Extremely cold temperatures can often cause oil to thicken, mechanical friction to increase and injected fuel vapour to condense along inside walls of carburettors or fuel injector bodies. These symptoms often combine to impede cold weather starting, and make initial warm-up operation extremely rough and irregular, with frequent stalls and fitful performance until the engine reaches its optimal operating temperature.The graphs show that minor changes to the fuel injection system and a higher quality ECU have allowed the normally incompatible goals of increased fuel efficiency in addition to more power, particularly above 9,000rpm. PDFs of the press releases can be downloaded in PDF (Adobe Acrobat) format from the UK Honda Owners Club (go to the Gallery page).
To effectively combat this problem, the VFR’s advanced fuel injection system now features the addition of a new automatic bypass starter system that ensures smooth performance and quick starts in virtually all weather conditions. Introduced last year on the CBR1100XX Super Blackbird, this new automatic bypass starter opens new internal air passages designed into each throttle body to deliver an extra shot of air that assists starting and increases idling speeds for quicker warm-up whenev-er coolant temperatures fall below 40° C.
As the engine warms up, coolant circulates through the throttle bodies to warm the fuel for optimal combustion, and through the bypass starter to actu-ate a small piston that gradually pushes out to close the auxiliary air passages. Completely automatic, this innovative and effective system ensures quick and simple starts, shorter warm-up cycles, steadier idling and smoother performance in all operating conditions.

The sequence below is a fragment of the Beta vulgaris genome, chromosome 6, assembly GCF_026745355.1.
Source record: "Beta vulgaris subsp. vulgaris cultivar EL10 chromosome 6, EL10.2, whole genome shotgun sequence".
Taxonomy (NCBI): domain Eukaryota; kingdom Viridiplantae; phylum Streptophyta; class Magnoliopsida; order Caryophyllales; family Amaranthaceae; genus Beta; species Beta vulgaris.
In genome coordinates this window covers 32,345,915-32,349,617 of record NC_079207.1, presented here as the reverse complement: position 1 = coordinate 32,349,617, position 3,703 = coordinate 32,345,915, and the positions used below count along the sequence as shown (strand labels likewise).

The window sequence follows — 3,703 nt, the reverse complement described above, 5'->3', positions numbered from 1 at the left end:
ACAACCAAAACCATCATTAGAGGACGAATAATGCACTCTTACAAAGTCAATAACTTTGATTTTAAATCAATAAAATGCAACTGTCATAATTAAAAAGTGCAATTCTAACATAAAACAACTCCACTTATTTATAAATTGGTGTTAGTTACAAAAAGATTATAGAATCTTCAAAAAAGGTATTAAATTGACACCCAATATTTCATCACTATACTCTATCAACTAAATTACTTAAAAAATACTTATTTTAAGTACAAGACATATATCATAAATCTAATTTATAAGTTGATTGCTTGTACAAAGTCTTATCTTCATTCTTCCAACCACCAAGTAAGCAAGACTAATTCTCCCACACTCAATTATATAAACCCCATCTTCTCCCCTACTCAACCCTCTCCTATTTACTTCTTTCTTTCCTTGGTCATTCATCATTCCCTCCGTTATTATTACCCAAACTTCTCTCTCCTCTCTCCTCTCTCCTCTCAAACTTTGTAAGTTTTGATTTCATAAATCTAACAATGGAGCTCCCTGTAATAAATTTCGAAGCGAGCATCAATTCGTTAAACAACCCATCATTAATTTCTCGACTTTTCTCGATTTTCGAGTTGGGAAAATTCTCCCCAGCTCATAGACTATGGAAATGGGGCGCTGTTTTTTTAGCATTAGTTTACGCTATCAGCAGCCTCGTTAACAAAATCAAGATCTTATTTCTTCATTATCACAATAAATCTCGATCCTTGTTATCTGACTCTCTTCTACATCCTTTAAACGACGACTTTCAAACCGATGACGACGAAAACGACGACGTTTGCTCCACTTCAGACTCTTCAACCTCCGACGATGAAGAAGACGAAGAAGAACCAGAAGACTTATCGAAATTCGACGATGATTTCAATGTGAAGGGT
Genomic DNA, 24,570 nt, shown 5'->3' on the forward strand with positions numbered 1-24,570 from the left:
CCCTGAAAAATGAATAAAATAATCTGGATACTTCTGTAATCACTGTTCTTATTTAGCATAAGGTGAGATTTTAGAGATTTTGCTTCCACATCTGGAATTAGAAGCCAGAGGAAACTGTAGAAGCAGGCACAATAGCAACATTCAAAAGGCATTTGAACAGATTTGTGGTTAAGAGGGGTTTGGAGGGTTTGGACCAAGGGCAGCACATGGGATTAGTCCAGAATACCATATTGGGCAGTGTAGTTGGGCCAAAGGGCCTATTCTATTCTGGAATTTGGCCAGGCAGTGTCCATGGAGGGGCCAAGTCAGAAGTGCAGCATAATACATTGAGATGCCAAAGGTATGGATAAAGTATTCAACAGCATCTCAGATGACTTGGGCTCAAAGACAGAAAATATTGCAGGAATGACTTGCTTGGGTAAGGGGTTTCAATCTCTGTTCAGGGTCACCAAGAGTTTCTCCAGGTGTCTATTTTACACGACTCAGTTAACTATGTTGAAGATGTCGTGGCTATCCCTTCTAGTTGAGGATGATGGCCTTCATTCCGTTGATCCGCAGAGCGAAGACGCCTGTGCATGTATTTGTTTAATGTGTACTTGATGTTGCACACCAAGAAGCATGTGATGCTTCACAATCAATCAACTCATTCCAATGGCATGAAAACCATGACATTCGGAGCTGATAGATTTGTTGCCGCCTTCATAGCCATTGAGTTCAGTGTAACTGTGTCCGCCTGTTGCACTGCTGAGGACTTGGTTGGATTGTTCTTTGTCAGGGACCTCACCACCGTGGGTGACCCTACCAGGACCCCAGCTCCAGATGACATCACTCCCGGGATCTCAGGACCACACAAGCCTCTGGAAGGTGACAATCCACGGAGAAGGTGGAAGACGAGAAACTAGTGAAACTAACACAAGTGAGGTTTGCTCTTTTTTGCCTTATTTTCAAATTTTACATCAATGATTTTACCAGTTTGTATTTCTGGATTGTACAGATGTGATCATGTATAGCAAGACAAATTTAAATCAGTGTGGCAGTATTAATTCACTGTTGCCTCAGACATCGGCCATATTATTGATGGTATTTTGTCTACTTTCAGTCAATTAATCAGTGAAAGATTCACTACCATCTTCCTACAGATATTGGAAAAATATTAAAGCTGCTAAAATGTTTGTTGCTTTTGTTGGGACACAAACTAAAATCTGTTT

Bore & Stroke
72 x 48mm
1998: red, black
1999: red, dark blue
2000: dark green, blue, red
Note: colour information is from a magazine, and not necessarily accurate. For example, no mention is made of the VFR being available in yellow, which it was. Also, I have seen photographs of 1998 bikes in silver. For the USA only Red was available in 1998 and 1999. For 2000 they added Yellow, then back to only Red for 2001.
Bike magazine featured the VFR800 in its buyer's guide section for the July 2001 issue:
If you're over 30 and have sampled a fair number of bikes, then you'll love it. You'll realise that the difference between its 158mph and a true sports 750's 165mph means nothing on the road. You'll admire the superb build quality, the excellent finish, and above all, the way in which that RC45-derived V-four engine drives like nothing else (except possibly a Triumph Sprint). You'll love the distinctive sound it makes, and you'll grow to appreciate that you can commute on it, tour on it and go mental on it.Other points: the stainless steel header pipes mean they don't rot like those on the VFR750, but check the side-mounted radiators for impact damage and watch for a dodgy regulator-rectifier (more info at the VFR FAQ and below). They are quite uncommon, but it does happen. Routine servicing is the only maintenance, and, like the VFR750, keep on top of annual servicing and the 16,000 mile valve check and you should have no worries. Make sure the toolkit has the special chain-adjusting tool.
If you have only one key for your VFR I suggest you hot foot down to your dealer and ask about buying a spare. It will be a lot easier to do while you have a key than if you have only a dead VFR. Also, bear in mind that H.I.S.S may not be compatible with other alarm/immobiliser systems.
In the January 2002 issue Bike took the VFR800 out for a run with its successor and a Triumph Sprint ST. The old bike held up particularly well, you can read about it on the page devoted to the 2002 VFR.
For VFR800 literature visit the books page.
Power/torque - VFR800 (black) v VFR750 (red)